For Immediate Release
Ancestry.com Reveals Who Would be King of America and Candidate Roots as Presidential Election Approaches
What If America Had King Paul Instead Of President McCain or Obama?
What Family Ties Do Obama/Biden and McCain/Palin Have in Key Election Battleground States and to Royalty?
PROVO, Utah, Oct. 8 /PRNewswire/ -- If George Washington had been America's king instead of its first president, an 82-year-old retired regional manager from San Antonio, Texas would be King of America today. As red and blue battleground states emerge in the upcoming presidential election, Americans may be interested to know that Senator Barack Obama has deep roots in Ohio or that Senator John McCain has family members from North Carolina on both sides of his family tree. And research into Governor Sarah Palin's family history revealed she is the 10th cousin to Lady Diana Spencer, Britain's beloved Princess Di, as well as a distant cousin to Franklin D. Roosevelt, one of the country's most popular presidents.
As the country prepares to elect the 44th U.S. president, genealogy experts at Ancestry.com, the world's largest online family history resource, researched answers to some interesting questions surrounding this year's landmark presidential election. From the lineage of the first president, to the family roots of today's presidential and vice presidential candidates, the findings may evoke an interesting debate.
KING OF AMERICA
Many Americans are fascinated by the British royal family -- but what if America had its own Royal family? The experts at Ancestry.com asked, "Who would be sitting on America's throne today if George Washington had become the king instead of the first U.S. president?" After countless hours of research to trace Washington's family lineage, the following facts emerged to determine which of his descendents would likely be King of America today had the U.S. become a monarchy rather than a democracy in 1789:
-- King George? - According to sources, Washington's leadership during and after the Revolutionary War was held in such high esteem, there were those who suggested he become America's first king.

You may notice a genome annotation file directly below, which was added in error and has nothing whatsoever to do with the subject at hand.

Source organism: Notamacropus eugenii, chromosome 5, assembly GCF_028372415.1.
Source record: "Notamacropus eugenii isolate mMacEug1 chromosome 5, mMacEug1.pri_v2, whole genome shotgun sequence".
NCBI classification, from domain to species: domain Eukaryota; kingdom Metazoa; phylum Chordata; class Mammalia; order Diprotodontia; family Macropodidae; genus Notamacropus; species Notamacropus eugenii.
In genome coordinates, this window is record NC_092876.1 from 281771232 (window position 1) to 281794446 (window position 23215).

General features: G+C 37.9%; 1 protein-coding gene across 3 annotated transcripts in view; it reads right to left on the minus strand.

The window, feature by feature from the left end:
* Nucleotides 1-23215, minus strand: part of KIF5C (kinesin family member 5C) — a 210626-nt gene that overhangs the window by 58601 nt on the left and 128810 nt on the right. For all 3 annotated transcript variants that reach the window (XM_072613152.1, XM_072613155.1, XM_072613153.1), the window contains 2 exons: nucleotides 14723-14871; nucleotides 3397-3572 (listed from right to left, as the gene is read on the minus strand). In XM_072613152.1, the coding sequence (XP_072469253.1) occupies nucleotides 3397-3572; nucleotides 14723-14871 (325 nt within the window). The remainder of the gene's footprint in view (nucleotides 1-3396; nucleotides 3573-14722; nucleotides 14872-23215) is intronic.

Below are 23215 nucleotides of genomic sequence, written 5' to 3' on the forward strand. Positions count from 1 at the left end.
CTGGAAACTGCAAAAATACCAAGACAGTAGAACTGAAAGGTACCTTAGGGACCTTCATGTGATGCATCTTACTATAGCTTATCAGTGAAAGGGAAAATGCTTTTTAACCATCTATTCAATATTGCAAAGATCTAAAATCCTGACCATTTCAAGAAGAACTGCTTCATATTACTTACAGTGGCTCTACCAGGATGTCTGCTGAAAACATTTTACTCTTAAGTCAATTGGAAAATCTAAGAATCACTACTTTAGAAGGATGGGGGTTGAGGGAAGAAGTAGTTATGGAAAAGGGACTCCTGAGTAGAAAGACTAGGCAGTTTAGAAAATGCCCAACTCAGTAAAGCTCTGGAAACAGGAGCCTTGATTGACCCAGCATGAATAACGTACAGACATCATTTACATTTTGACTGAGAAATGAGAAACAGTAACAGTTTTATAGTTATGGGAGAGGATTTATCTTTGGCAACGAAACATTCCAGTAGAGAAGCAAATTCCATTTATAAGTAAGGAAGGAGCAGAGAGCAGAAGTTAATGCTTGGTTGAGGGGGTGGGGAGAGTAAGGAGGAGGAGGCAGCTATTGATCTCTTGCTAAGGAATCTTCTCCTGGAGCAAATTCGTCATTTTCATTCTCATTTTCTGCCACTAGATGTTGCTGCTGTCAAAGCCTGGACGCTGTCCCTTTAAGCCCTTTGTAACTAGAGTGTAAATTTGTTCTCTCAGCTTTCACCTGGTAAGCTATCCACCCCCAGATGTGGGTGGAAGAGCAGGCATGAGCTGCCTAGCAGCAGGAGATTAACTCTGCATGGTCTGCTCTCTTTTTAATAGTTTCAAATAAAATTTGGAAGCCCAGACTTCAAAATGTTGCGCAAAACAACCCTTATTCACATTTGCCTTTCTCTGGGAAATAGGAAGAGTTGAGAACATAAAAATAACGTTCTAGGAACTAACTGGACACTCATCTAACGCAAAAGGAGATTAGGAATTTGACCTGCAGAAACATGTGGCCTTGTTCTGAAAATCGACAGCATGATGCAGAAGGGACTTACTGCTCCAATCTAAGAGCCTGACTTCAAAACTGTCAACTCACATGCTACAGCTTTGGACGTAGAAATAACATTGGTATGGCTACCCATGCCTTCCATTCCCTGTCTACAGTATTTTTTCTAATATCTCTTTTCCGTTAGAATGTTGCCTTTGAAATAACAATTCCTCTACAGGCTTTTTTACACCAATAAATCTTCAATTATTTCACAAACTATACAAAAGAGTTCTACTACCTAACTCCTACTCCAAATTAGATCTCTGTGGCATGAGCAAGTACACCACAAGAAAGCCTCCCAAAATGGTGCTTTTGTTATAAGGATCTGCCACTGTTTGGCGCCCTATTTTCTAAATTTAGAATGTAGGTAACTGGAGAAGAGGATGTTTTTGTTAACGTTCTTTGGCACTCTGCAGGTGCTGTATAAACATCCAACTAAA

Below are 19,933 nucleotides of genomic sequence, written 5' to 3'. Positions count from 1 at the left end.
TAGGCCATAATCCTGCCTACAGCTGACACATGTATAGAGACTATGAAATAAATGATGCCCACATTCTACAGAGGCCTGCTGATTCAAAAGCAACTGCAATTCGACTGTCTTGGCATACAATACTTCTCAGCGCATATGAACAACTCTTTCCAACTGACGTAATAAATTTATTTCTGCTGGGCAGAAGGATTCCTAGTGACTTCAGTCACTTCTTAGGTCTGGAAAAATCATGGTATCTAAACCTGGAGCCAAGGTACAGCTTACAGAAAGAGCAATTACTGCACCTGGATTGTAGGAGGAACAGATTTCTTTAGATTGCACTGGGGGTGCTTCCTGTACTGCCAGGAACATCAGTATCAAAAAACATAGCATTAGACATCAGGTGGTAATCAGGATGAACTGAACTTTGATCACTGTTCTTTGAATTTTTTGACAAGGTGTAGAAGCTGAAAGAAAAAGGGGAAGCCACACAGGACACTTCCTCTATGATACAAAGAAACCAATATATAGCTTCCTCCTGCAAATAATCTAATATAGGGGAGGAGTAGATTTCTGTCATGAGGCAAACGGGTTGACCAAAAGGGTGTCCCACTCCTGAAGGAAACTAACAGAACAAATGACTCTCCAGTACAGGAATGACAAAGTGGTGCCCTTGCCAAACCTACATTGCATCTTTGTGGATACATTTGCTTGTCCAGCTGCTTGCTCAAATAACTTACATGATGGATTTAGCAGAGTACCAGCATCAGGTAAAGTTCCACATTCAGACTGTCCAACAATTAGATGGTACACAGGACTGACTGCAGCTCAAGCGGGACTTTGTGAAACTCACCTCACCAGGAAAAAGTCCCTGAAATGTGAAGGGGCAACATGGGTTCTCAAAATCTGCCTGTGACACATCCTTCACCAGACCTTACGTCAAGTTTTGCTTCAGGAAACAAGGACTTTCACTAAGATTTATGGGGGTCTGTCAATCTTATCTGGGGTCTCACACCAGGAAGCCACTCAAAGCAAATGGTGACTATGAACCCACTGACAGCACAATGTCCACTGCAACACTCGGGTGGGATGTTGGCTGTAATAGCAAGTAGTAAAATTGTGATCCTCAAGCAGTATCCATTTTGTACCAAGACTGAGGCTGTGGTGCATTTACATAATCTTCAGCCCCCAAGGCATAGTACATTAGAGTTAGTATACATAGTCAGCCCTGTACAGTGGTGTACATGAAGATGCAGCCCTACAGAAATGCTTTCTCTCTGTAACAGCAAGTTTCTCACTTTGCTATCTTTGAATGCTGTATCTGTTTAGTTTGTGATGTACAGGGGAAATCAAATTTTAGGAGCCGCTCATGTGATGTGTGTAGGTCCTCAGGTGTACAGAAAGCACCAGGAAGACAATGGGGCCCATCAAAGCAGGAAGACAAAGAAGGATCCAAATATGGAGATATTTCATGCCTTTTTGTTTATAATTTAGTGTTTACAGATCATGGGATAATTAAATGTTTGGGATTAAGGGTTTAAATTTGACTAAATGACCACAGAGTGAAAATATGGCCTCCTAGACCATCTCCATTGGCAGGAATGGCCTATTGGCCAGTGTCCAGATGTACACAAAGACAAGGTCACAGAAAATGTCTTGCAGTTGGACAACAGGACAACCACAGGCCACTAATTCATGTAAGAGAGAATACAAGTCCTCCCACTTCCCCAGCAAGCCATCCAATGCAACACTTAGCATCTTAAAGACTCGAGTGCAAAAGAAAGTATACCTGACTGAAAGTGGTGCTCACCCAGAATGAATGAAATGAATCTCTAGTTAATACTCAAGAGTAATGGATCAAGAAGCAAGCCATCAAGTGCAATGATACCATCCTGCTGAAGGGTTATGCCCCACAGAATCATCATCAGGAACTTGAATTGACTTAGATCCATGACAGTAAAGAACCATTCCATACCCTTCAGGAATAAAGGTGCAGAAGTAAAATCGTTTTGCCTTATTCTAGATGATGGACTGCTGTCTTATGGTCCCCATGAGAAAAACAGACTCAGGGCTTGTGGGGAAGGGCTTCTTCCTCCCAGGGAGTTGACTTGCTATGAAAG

-- Wading Through the Washingtons - George Washington had no children, so researching the descendants through all of his half- and full-siblings meant approximately 8,000 people could factor into the succession equation, with less than 200 of them bearing the Washington surname.
-- Would-be Royal - Since George Washington had an older half brother and a younger full brother, ultimately there were four possible succession paths. Two of the four paths, with male-only heirs, converge into one heir -- Paul Emery Washington, 82, of San Antonio, Texas -- making him the strongest candidate for king today. Paul Emery Washington also has a son, Bill, who he affectionately calls "Prince William."
-- Valley Forge Connection - Paul Emery Washington was a regional manager at Certain-Teed Corp., a manufacturer and distributor of wholesale building materials for 40 years. The company was headquartered in Valley Forge, Pa., where coincidentally General Washington and his army camped during the difficult winter of 1778-79.
In every presidential election, certain U.S. states emerge as critical battleground states key to winning the White House. The experts at Ancestry.com researched the family history of the presidential and vice presidential candidates to learn which of the often referred to battleground states could claim the candidates as their own, with some surprising discoveries.